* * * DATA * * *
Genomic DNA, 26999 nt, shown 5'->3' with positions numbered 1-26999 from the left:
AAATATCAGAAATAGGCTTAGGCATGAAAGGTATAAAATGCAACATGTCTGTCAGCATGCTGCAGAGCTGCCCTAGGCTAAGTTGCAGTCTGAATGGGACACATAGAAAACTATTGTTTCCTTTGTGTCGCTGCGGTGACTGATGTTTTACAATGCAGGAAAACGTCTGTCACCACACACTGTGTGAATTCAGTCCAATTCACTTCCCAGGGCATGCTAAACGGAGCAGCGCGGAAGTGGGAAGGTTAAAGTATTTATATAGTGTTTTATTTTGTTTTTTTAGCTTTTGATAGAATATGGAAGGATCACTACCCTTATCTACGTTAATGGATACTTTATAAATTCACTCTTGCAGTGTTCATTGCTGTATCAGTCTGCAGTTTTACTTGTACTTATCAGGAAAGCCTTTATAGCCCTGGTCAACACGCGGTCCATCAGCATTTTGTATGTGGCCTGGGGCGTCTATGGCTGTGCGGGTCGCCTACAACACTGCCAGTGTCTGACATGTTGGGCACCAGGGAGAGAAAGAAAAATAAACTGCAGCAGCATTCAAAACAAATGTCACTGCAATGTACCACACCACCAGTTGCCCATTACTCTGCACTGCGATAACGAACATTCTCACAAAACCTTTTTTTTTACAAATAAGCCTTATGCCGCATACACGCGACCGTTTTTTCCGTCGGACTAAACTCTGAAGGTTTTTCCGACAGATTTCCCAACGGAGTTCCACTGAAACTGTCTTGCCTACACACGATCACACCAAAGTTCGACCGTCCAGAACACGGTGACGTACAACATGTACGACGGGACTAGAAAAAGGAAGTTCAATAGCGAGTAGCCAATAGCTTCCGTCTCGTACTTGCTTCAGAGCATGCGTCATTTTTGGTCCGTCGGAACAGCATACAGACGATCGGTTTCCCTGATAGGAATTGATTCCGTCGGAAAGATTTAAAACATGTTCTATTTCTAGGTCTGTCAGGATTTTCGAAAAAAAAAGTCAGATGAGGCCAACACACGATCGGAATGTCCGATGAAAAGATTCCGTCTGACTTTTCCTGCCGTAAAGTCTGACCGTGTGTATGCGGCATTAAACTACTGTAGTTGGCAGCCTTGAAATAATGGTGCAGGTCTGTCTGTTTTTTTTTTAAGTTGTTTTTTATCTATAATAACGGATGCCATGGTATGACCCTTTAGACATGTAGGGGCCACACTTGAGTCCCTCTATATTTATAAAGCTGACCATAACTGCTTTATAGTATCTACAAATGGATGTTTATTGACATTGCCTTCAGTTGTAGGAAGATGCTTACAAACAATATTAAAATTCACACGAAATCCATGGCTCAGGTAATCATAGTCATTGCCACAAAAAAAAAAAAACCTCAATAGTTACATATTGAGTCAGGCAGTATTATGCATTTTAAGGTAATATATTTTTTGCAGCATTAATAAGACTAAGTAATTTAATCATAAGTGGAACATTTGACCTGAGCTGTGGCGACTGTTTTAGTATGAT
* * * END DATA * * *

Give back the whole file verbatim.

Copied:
Genomic DNA, 26999 nt, shown 5'->3' with positions numbered 1-26999 from the left:
AAATATCAGAAATAGGCTTAGGCATGAAAGGTATAAAATGCAACATGTCTGTCAGCATGCTGCAGAGCTGCCCTAGGCTAAGTTGCAGTCTGAATGGGACACATAGAAAACTATTGTTTCCTTTGTGTCGCTGCGGTGACTGATGTTTTACAATGCAGGAAAACGTCTGTCACCACACACTGTGTGAATTCAGTCCAATTCACTTCCCAGGGCATGCTAAACGGAGCAGCGCGGAAGTGGGAAGGTTAAAGTATTTATATAGTGTTTTATTTTGTTTTTTTAGCTTTTGATAGAATATGGAAGGATCACTACCCTTATCTACGTTAATGGATACTTTATAAATTCACTCTTGCAGTGTTCATTGCTGTATCAGTCTGCAGTTTTACTTGTACTTATCAGGAAAGCCTTTATAGCCCTGGTCAACACGCGGTCCATCAGCATTTTGTATGTGGCCTGGGGCGTCTATGGCTGTGCGGGTCGCCTACAACACTGCCAGTGTCTGACATGTTGGGCACCAGGGAGAGAAAGAAAAATAAACTGCAGCAGCATTCAAAACAAATGTCACTGCAATGTACCACACCACCAGTTGCCCATTACTCTGCACTGCGATAACGAACATTCTCACAAAACCTTTTTTTTTACAAATAAGCCTTATGCCGCATACACGCGACCGTTTTTTCCGTCGGACTAAACTCTGAAGGTTTTTCCGACAGATTTCCCAACGGAGTTCCACTGAAACTGTCTTGCCTACACACGATCACACCAAAGTTCGACCGTCCAGAACACGGTGACGTACAACATGTACGACGGGACTAGAAAAAGGAAGTTCAATAGCGAGTAGCCAATAGCTTCCGTCTCGTACTTGCTTCAGAGCATGCGTCATTTTTGGTCCGTCGGAACAGCATACAGACGATCGGTTTCCCTGATAGGAATTGATTCCGTCGGAAAGATTTAAAACATGTTCTATTTCTAGGTCTGTCAGGATTTTCGAAAAAAAAAGTCAGATGAGGCCAACACACGATCGGAATGTCCGATGAAAAGATTCCGTCTGACTTTTCCTGCCGTAAAGTCTGACCGTGTGTATGCGGCATTAAACTACTGTAGTTGGCAGCCTTGAAATAATGGTGCAGGTCTGTCTGTTTTTTTTTTAAGTTGTTTTTTATCTATAATAACGGATGCCATGGTATGACCCTTTAGACATGTAGGGGCCACACTTGAGTCCCTCTATATTTATAAAGCTGACCATAACTGCTTTATAGTATCTACAAATGGATGTTTATTGACATTGCCTTCAGTTGTAGGAAGATGCTTACAAACAATATTAAAATTCACACGAAATCCATGGCTCAGGTAATCATAGTCATTGCCACAAAAAAAAAAAAACCTCAATAGTTACATATTGAGTCAGGCAGTATTATGCATTTTAAGGTAATATATTTTTTGCAGCATTAATAAGACTAAGTAATTTAATCATAAGTGGAACATTTGACCTGAGCTGTGGCGACTGTTTTAGTATGAT